Based on results developed from the Society of Actuaries Annuity Factor Calculator using a 1.3% discount rate, a 2021 valuation year and the MP 2020 projection scale and other assumptions specified in IRC Section 417e(3)(B), we calculated the unisex annuity purchase rate for a 67-year-old to be $17.0108 per each $1 of annual lifetime income (or about $204.13 per each $1 of monthly lifetime income). 

Under the current EBSA guidance relative to the new law and the above assumptions, this means that every DC participant in a plan subject to ERISA age 67 or younger would have his or her December 31, 2021 SLA monthly amount determined by dividing his or her 12/31/2021 account balance by about $204.13. For a participant age 67 or younger with an account balance of $100,000 the participant’s SLA amount would, therefore, be about $490 ($100,000/$204.13) per month.

Note that plan sponsors (or plan participants who may be charged for plan administrative services) will have to pay recordkeepers or outside vendors for this new law calculation and the redesign of their benefit statements in order to satisfy the new law disclosure requirements. As discussed above, EBSA currently provides the required calculations for free on their website and has for many years. However, to perform the necessary new law calculations and statement redesign, EBSA estimates a first-year cost to be born by plan sponsors (or participants) totaling $632 million (for all 660,000 plans subject to the new requirements).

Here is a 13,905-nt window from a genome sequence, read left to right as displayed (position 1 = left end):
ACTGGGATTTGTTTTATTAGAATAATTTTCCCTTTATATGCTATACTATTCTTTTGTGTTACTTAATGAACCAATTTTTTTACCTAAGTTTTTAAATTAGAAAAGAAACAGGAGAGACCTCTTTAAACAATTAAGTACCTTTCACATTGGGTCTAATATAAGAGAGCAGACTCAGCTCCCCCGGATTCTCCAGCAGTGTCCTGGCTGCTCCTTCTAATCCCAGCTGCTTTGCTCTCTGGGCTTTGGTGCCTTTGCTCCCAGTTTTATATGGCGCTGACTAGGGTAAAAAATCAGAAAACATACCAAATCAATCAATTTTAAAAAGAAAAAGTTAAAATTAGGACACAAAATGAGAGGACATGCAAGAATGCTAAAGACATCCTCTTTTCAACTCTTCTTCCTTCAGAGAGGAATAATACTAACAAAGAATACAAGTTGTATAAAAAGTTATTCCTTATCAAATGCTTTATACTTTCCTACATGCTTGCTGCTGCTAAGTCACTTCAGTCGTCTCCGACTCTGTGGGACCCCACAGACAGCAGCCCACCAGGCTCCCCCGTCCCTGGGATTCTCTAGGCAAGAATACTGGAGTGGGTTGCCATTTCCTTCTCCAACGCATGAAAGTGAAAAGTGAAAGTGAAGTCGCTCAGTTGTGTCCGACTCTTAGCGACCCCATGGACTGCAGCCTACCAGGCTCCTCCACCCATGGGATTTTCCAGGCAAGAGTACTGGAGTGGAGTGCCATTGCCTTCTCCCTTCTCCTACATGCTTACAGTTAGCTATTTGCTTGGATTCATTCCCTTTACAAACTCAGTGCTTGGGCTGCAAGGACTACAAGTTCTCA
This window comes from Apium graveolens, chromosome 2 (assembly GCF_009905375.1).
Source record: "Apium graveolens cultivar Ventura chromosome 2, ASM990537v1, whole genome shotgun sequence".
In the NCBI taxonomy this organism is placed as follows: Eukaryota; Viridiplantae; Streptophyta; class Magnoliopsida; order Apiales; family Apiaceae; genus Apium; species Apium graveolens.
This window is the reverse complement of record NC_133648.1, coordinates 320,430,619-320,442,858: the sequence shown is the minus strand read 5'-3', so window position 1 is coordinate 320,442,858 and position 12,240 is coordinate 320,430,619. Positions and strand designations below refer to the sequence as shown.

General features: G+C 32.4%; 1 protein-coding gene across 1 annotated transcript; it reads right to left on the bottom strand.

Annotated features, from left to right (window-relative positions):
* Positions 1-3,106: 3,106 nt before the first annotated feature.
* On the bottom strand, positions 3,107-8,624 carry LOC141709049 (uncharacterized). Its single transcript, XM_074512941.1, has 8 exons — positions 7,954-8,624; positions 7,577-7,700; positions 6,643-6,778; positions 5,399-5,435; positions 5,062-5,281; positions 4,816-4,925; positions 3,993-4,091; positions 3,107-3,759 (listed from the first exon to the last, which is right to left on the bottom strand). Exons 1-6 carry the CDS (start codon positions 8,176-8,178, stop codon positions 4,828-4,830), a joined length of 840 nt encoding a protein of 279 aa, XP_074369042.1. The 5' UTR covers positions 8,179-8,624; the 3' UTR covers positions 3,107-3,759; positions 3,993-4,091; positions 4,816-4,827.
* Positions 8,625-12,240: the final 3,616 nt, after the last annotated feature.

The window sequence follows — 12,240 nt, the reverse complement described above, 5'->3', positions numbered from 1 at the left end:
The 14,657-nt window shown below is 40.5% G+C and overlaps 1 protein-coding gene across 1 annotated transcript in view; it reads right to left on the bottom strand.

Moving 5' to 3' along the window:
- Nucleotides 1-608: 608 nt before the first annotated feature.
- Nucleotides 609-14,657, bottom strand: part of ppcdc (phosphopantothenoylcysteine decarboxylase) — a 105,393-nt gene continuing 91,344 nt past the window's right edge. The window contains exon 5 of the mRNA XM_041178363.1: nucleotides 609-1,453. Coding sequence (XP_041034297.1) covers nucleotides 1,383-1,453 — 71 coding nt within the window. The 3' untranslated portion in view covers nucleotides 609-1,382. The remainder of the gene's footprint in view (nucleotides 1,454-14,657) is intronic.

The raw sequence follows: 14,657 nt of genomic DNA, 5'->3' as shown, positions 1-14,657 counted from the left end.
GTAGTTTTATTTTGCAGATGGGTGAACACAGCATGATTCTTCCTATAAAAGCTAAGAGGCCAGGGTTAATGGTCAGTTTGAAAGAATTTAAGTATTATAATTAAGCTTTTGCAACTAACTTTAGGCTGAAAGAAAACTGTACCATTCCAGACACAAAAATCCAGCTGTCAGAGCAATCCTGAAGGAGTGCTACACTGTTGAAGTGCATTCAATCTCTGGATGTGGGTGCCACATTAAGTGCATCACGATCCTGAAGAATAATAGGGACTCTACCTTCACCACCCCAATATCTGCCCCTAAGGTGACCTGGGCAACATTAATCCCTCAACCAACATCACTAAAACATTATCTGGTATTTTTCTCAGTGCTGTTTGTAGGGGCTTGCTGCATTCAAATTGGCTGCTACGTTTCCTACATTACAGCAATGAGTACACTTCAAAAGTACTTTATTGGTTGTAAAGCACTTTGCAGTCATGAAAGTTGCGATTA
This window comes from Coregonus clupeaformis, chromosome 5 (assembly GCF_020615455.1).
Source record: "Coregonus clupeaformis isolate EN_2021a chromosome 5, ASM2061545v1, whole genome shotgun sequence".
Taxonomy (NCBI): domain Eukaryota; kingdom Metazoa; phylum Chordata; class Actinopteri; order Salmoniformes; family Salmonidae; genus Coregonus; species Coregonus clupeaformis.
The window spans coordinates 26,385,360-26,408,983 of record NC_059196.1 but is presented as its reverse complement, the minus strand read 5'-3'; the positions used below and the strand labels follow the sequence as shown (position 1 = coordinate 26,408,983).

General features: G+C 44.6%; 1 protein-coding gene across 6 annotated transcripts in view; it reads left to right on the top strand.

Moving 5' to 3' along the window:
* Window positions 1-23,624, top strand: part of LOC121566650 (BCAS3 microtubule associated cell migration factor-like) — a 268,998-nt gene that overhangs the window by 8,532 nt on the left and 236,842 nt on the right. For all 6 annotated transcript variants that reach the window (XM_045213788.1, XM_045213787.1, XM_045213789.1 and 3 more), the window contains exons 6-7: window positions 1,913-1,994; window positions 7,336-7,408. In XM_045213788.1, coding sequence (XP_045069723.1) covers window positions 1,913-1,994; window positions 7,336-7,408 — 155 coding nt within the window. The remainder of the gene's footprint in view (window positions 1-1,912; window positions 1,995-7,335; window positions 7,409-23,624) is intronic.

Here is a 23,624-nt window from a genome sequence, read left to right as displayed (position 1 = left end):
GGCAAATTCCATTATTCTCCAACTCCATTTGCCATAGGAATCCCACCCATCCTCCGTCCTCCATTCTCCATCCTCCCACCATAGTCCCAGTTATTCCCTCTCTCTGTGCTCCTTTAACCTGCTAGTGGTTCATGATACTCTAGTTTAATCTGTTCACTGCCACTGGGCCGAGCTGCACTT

Comparison with Current Annuity Purchase Rates at age 67

So, how close is this estimated SECURE SLA amount of $490 per month to current annuity purchase rates for a 67-year-old with $100,000 to spend? Rates available on a monthly lifetime annuity commencing immediately on 8/26/2021 from for an Arizona 67-year-old resident were $509 per month for a male and $476 per month, or $492.50 on average. So, current annuity purchase rates are pretty close, on average, to the unisex amount calculated using current EBSA mandated assumptions. Note that these SLA amounts are fixed at retirement and are not anticipated to increase with inflation after retirement, as is the case for Social Security benefits. Also note that annuities available outside of a qualified defined contribution plan are generally sex-distinct and not based on the average of male and female rates.